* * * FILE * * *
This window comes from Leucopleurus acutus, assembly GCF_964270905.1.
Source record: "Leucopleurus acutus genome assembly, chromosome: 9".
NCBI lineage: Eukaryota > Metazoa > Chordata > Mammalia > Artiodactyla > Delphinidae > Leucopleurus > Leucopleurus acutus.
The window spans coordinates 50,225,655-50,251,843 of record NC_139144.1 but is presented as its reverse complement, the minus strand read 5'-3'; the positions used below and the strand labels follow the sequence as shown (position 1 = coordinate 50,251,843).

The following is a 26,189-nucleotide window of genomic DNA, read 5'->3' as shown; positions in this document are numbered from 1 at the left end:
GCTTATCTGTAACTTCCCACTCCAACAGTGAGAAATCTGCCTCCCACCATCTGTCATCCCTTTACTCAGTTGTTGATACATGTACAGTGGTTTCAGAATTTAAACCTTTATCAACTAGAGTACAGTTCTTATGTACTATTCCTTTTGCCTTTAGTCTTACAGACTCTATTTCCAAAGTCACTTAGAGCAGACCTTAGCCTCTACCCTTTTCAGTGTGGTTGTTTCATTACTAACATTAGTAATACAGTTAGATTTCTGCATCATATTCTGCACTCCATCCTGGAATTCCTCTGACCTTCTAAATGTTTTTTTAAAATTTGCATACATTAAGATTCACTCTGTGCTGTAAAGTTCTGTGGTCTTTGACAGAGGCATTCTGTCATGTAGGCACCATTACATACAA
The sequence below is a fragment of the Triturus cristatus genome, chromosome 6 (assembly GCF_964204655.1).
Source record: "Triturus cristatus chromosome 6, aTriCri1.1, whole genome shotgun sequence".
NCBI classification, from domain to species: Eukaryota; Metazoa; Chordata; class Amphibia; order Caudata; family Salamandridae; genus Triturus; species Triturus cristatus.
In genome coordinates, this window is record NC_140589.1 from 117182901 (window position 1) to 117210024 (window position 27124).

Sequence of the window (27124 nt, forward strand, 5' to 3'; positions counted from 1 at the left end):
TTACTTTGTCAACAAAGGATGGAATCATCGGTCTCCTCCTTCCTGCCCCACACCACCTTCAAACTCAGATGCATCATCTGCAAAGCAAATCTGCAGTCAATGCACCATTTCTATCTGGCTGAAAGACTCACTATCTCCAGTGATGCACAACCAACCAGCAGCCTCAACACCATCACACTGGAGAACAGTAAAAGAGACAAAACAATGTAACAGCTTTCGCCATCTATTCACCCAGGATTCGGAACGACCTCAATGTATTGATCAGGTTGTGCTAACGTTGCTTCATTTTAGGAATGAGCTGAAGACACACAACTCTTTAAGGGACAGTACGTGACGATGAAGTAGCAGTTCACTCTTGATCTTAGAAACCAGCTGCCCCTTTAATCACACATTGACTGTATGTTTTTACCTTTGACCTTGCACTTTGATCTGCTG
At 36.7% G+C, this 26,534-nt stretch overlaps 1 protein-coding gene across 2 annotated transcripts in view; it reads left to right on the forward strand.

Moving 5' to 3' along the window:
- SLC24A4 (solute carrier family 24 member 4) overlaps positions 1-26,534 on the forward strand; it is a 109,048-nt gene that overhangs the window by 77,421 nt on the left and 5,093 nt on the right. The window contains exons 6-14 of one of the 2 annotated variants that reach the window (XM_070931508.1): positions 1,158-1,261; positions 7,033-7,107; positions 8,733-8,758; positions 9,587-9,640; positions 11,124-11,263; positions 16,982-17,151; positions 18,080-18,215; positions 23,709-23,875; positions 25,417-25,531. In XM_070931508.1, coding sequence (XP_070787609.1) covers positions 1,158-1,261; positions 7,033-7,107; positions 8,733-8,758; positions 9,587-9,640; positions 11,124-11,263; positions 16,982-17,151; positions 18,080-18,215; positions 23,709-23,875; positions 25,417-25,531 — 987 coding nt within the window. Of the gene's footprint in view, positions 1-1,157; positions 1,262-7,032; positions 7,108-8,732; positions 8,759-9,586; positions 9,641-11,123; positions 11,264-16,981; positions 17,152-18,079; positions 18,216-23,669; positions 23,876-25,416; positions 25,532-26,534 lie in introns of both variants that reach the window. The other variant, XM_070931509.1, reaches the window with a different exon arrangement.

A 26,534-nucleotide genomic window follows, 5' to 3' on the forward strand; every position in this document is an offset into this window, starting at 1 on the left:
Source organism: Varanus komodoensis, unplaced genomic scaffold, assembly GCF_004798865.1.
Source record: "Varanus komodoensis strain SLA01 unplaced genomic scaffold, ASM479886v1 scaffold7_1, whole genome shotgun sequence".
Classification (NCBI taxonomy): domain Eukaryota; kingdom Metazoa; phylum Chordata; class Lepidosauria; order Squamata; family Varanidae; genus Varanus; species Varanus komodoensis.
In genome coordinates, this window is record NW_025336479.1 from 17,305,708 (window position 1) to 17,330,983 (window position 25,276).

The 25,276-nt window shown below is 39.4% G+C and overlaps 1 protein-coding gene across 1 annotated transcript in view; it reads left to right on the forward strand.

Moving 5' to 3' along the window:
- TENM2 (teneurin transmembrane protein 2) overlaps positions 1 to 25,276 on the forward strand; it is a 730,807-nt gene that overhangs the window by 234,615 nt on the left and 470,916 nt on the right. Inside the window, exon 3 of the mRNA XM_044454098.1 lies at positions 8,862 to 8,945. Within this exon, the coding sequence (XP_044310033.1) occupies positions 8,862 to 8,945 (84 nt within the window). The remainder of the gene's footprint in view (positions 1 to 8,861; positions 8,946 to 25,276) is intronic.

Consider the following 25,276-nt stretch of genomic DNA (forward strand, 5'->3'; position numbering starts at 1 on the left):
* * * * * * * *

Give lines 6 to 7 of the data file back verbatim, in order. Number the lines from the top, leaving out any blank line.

GCTTATCTGTAACTTCCCACTCCAACAGTGAGAAATCTGCCTCCCACCATCTGTCATCCCTTTACTCAGTTGTTGATACATGTACAGTGGTTTCAGAATTTAAACCTTTATCAACTAGAGTACAGTTCTTATGTACTATTCCTTTTGCCTTTAGTCTTACAGACTCTATTTCCAAAGTCACTTAGAGCAGACCTTAGCCTCTACCCTTTTCAGTGTGGTTGTTTCATTACTAACATTAGTAATACAGTTAGATTTCTGCATCATATTCTGCACTCCATCCTGGAATTCCTCTGACCTTCTAAATGTTTTTTTAAAATTTGCATACATTAAGATTCACTCTGTGCTGTAAAGTTCTGTGGTCTTTGACAGAGGCATTCTGTCATGTAGGCACCATTACATACAA
The sequence below is a fragment of the Triturus cristatus genome, chromosome 6 (assembly GCF_964204655.1).